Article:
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Bishop Richard's Weekly video Message - Transcript 20.04.2023

Video for April 20th, 2023

Hello everyone and welcome to this week’s video.

It’s a striking feature of modern culture that people seem able to hold together mutually conflicting ideas and not see a problem. Truth isn’t as important as it once was. When I was at university 40 years ago questions about whether the Christian faith was true or not were at the forefront of conversations I had with friends without faith.  Since then the main issue has been more practical. 

Not so much is it true, as does it work, but does it make a genuine difference in life? That is also a very good question, as a faith that makes no difference and is only an intellectual concept can’t have much relevance.  I sense the more modern question has become, “does it feel good to me?”  Whilst feelings are a useful tool to test reality, they cannot possible give you a full picture.  Certain aspects of life require a more ruthless intellectual approach.  Science wouldn’t work if you relied on feelings to test reality.  You need objective measurements, and statistical tools to determine whether the data is telling you about a real effect or random noise. When I was an agricultural advisor I grew accustomed to checking out the efficacy claims of agrochemicals.  The sales blurb often displayed nice graphs going up and to the right, or bar charts in pretty colours allegedly showing the superiority of one product over another.  However, more detailed analysis showed that the pretty graphs were not statistically significant, or only pertained to a limited range of conditions.  People paid me to reassure them that using a much cheaper product had no statistically different effect to a more expensive one.  I wouldn’t have lasted long if all I could offer was a gut feeling that product A was better than product B.

Good scientific research and analysis will in some cases tell you that if fact A is true then fact B cannot be. So, for example, if the earth is round it cannot be flat. Similarly, if the earth revolves around the sun then the old idea that the earth was the centre of the universe is simply false, however fervently people might believe it. Both of these facts are established without question, although it is remarkable that advocates of a flat earth are still to be found in the murkier, lunatic fringe of social media.

All this by way of an invitation to consider the implications of the fact of the bodily resurrection of Jesus from the dead 2000 or so years ago.  We can accept the mutual incompatibility of flat and round earths, but perhaps haven’t thought through the implications of the truth of the resurrection. For example, if the resurrection of Jesus Christ is true, as a forerunner of human experience for Jesus’ followers, then re-incarnation cannot be true. The Christian world view is that we come into existence through the process of a sperm and egg coming together.  We have no pre-existence before that. We Christians don’t believe that there is a disembodied ‘us’ that joins our bodies at conception.  The division into soul and body is an ancient Greek invention, not a Judeo-Christian one. The resurrection of Jesus makes us extravagantly material.  The resurrected Jesus could do extraordinary things, but he still ate with his friends at the lakeside and bore the scars of the crucifixion. He wasn’t a ‘floaty’ immaterial body, but one that could be touched, as he invited Thomas to do.  “Put your hands in the nail holes and the wound in my side,” he said, Thomas did that, falling on his knees and explicitly recognising who Jesus really was, “My Lord and my God.” I’m not sure where the idea of death as a translation to playing harps, on clouds clad in nighties came from, but it certainly wasn’t the Bible.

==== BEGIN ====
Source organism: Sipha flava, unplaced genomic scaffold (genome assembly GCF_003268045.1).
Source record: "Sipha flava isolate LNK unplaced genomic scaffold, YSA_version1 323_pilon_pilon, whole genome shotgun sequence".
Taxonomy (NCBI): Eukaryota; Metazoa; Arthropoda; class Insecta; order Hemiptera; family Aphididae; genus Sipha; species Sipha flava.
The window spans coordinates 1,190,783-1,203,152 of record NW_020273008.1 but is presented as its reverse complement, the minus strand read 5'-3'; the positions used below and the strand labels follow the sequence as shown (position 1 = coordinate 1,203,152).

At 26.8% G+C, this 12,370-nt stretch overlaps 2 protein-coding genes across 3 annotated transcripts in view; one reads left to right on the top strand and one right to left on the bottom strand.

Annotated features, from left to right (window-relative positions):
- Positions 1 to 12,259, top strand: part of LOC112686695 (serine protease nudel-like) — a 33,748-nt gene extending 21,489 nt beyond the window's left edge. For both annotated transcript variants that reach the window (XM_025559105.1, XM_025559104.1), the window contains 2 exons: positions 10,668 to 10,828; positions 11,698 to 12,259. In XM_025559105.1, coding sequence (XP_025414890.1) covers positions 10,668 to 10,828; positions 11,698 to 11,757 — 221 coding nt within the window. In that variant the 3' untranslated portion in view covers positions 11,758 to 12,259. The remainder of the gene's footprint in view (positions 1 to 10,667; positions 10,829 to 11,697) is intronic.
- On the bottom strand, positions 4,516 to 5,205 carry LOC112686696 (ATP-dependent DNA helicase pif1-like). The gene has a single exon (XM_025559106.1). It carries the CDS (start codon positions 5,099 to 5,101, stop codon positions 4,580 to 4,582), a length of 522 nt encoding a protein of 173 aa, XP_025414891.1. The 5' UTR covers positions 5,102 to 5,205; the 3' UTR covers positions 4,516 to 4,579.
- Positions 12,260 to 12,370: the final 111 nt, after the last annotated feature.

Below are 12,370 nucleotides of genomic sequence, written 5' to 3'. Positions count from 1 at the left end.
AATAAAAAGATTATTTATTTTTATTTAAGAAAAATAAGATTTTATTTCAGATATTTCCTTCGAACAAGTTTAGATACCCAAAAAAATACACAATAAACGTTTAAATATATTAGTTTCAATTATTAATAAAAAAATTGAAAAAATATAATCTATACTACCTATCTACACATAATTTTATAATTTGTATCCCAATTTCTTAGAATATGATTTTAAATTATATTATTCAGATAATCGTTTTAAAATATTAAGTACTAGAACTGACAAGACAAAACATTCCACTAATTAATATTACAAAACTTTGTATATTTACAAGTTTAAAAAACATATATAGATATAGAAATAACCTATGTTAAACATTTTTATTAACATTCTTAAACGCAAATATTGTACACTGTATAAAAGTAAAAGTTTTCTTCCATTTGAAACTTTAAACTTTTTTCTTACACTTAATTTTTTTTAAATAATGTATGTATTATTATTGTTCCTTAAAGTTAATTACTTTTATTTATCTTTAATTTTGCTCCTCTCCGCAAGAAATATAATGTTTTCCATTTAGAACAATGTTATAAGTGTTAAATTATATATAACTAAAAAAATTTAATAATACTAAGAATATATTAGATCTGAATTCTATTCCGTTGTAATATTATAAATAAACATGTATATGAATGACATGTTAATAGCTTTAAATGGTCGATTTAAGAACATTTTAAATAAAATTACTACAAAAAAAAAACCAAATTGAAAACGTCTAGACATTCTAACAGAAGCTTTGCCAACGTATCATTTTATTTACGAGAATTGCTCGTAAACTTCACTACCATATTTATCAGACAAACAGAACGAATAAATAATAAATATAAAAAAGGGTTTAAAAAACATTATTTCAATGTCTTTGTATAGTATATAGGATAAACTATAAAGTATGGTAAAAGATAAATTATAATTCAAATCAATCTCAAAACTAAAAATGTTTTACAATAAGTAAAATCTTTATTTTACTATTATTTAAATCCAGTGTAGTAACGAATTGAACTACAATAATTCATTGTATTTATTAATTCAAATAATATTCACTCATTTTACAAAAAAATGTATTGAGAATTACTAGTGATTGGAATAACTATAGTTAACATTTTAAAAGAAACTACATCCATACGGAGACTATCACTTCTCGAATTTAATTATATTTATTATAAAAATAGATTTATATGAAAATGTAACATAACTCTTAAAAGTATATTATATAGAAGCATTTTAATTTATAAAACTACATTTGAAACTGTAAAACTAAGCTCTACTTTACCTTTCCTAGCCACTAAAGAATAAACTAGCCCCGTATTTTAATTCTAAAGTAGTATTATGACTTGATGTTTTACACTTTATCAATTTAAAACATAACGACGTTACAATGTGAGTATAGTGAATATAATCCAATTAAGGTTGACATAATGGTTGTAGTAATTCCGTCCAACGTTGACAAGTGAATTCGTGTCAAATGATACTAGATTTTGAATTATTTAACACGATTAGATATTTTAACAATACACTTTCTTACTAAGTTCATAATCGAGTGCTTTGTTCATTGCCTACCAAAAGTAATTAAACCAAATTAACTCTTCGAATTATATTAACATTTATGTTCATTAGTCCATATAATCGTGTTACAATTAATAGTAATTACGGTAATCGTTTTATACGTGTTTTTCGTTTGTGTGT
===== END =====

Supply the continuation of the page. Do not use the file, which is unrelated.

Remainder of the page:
The hope of the resurrection is for a re-constitution of the bodies of those who have died: a sort of re-creation, to enjoy the presence of God in a new realm where heaven (the spiritual world) and earth (the physical world) come together.  All that was Jesus in his earthly life, still was in his resurrection body, but minus the human flaws.  This is what is promised in the Gospel when we talk about eternal life.  Not only does the life of eternity break into our current experience through the gift of the Holy Spirit, but that is seen as a down payment for what is to come.  The resurrection is our guarantee of this hope.  I have said this many times, and will repeat it many times more.  No physical resurrection of Jesus, no Gospel.  But with it, everything changes and a Christian world view is confirmed. No wonder we celebrate for a season of 7 weeks and that every Sunday we celebrate it.  Christ is risen: he is risen indeed alleluia.

+ Richard

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